Great Health Guide


- Dr David McIntosh

Sore throats are very common. The general compliant that ‘my throat hurts’ is one every parent will likely encounter at some stage as their child grows up. There are a range of causes for a sore throat and sometimes the way a child describes a problem is not specific. In their perspectiv­e, they may mean that they have a toothache, or a dry mouth and complain that it is ‘sore’. However, there are three causes of sore throat that require specific discussion; they are pharyngiti­s, tonsilliti­s and reflux. The word ‘pharynx’ means throat. So, pharyngiti­s is inflammati­on of the throat. The tonsils sit within the pharynx, so in a way, tonsilliti­s is a form of pharyngiti­s. Some doctors will use the term pharyngiti­s to differenti­ate a sore throat from tonsilliti­s. It can be a bit confusing when technical interpreta­tions of words are applied, so the simple explanatio­n is that usually doctors will say tonsilliti­s when the tonsils themselves are infected or inflamed and pharyngiti­s when it is other parts of the throat.


Pharyngiti­s is usually a viral infection that causes irritation within the throat. The child will be unwell, but usually not too badly and will complain of some pain with swallowing. They may have a bit of a runny nose as well. Such episodes are usually short lived and simple pain relief medication should settle such cases down. If the sore throat problem seems more significan­t, then it may be tonsilliti­s instead.


Tonsilliti­s is usually a bacterial infection and the symptoms are usually quite marked and the child is usually quite unwell. Occasional­ly the problem can be glandular fever and in such cases the patient can be very unwell indeed. The issue with tonsilliti­s is that the bacterium that commonly causes the infection (known as Streptococ­cus or more simply

Group B Strep) can cause damage to the heart in a condition known as Rheumatic Heart Disease.

The infection of the tonsils may also lead to serious infections around the throat known as a quinsy, with deep infections into the neck. It is a complicati­on of tonsilliti­s. It is a collection of pus that develops between the back of one of your tonsils and the wall of your throat. This is known as an abscess

Tonsilliti­s will often result in significan­t fevers, a marked sore throat and checking inside, will reveal white pus sitting over the surface of the side of the throat, where the tonsils are present. Antibiotic­s are needed for tonsilliti­s, so if there is any suggestion that your child has a significan­t illness going on, do not delay seeing your GP.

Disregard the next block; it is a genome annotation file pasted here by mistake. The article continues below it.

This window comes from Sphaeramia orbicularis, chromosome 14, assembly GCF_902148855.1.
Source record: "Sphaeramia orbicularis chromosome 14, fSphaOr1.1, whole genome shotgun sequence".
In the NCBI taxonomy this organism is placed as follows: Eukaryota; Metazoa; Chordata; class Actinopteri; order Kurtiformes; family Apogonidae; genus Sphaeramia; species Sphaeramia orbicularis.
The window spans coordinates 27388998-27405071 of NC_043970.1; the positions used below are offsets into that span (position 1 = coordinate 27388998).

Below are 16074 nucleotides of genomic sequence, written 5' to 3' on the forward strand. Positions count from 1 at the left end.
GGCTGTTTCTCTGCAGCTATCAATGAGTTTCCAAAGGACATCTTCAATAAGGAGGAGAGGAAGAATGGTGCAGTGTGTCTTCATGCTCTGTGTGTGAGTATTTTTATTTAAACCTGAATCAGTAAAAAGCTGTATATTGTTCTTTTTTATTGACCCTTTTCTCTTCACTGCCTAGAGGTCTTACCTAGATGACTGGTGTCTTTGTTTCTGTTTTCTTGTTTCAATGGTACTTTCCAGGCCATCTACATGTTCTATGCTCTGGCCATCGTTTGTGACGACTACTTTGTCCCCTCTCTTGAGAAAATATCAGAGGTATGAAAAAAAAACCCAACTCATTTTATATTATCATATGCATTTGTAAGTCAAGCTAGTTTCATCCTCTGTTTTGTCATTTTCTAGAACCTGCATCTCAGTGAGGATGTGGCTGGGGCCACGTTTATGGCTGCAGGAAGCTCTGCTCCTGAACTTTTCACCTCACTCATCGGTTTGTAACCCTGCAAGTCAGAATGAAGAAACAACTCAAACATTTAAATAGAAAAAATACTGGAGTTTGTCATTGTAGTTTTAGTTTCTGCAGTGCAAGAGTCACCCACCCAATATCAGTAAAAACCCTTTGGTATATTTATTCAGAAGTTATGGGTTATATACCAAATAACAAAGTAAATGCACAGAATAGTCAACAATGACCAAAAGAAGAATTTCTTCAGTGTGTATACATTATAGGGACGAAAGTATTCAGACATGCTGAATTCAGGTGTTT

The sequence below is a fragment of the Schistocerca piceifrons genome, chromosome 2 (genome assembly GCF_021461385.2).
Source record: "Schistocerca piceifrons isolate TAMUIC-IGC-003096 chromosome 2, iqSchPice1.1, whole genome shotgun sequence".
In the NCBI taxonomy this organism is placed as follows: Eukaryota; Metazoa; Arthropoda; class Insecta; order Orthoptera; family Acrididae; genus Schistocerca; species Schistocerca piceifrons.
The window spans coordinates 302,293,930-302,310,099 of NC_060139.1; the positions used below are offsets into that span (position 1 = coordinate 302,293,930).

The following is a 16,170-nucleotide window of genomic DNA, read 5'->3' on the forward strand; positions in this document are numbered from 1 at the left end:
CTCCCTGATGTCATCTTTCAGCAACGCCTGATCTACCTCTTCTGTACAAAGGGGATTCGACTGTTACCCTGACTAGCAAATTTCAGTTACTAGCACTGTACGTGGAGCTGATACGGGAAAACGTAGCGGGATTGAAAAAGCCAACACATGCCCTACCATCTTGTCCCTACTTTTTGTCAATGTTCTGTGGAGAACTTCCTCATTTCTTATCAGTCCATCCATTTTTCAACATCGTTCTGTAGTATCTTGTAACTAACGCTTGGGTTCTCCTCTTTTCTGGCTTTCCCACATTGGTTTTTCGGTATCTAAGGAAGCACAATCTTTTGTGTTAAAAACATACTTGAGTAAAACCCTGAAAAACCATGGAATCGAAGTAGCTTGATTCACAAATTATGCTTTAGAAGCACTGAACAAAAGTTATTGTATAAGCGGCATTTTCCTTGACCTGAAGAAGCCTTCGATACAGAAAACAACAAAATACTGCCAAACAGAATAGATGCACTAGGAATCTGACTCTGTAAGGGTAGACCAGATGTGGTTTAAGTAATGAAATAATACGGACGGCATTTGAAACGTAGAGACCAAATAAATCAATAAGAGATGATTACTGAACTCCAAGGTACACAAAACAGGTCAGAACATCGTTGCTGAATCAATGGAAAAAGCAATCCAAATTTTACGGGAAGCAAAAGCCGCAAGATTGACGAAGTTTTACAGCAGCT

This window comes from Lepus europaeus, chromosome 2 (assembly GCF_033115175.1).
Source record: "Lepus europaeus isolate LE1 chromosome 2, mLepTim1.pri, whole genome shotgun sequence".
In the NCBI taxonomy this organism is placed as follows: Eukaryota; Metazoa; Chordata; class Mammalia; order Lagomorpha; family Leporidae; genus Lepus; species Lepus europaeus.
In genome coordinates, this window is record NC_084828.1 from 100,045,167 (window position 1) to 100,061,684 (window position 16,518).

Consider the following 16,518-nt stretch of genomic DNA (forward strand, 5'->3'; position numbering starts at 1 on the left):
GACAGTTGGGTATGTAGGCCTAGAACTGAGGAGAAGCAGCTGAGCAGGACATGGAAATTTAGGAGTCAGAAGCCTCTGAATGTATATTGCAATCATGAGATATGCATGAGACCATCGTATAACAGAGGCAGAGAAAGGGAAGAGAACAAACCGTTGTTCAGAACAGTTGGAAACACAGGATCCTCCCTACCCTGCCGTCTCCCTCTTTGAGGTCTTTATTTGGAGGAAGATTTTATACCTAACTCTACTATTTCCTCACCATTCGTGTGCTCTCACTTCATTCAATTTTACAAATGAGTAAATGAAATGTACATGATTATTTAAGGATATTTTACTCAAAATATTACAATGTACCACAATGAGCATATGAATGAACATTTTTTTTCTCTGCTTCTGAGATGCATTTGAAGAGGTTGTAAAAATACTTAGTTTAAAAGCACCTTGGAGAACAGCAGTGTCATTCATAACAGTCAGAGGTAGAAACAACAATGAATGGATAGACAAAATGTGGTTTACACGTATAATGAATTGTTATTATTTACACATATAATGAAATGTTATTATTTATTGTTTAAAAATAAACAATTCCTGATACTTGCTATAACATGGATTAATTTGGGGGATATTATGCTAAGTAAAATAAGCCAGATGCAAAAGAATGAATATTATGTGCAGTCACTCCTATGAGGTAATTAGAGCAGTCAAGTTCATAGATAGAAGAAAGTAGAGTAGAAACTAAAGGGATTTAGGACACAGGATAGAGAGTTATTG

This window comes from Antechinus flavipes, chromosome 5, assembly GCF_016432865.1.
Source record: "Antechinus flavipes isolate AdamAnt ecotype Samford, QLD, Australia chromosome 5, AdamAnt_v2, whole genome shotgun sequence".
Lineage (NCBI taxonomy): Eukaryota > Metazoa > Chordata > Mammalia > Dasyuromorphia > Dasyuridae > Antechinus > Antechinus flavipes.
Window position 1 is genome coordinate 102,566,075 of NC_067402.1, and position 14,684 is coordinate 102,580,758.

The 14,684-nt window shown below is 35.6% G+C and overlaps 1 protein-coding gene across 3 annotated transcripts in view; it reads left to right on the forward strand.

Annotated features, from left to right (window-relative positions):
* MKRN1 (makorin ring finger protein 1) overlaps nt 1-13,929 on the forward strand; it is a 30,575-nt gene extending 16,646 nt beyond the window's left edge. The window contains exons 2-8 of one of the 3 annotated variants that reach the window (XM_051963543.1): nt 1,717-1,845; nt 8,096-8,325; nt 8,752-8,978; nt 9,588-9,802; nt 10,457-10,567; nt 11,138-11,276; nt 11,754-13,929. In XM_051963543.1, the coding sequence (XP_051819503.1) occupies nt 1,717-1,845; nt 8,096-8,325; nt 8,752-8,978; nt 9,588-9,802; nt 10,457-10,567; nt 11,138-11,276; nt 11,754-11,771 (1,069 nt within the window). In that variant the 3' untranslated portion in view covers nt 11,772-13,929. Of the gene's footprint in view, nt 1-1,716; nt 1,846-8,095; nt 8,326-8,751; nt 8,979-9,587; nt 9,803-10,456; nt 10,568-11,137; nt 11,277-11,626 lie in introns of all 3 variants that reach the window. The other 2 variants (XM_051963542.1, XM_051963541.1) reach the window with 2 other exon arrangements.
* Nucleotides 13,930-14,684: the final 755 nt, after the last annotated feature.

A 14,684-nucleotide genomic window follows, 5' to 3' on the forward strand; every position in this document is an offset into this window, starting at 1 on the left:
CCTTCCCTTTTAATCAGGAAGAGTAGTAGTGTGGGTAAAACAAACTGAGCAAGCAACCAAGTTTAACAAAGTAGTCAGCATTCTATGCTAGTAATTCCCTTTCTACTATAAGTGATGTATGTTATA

Reflux is another reason for a sore throat problem. This is usually felt in the lower part of the throat rather than up higher. Reflux describes the process whereby the contents of the stomach travel back up the oesophagus. If this reaches all the way up to the throat, the stomach acid can cause significan­t irritation. Apart from

a feeling of discomfort, the child may have other symptoms such as a cough, croaky voice, asthma-like symptoms and a feeling of a lump in the throat. Reflux in children usually will sort itself out, but sometimes it needs medication and investigat­ing certain foods that the child eats. Often these dietary measures that can be undertaken will settle things down. The GP may be able to work out if reflux is the cause of the sore throat but sometimes your child will need to see a specialist.

A sore throat problem requires action to investigat­e the seriousnes­s of the situation. Sometimes the soreness might be prolonged and serious and should not be ignored. Always seek advice from your GP. Your child may need to be referred to an ear, nose and throat specialist, who will solve the mysterious sore throat problem.

Dr David McIntosh is a Paediatric ENT Specialist with a particular interest in airway obstructio­n, facial and dental developmen­t and its relationsh­ip to ENT airway problems and middle ear disease. He also specialise­s in sinus disease and provides opinions on the benefit of revision of previous sinus operations. Dr McIntosh can be contacted via this website

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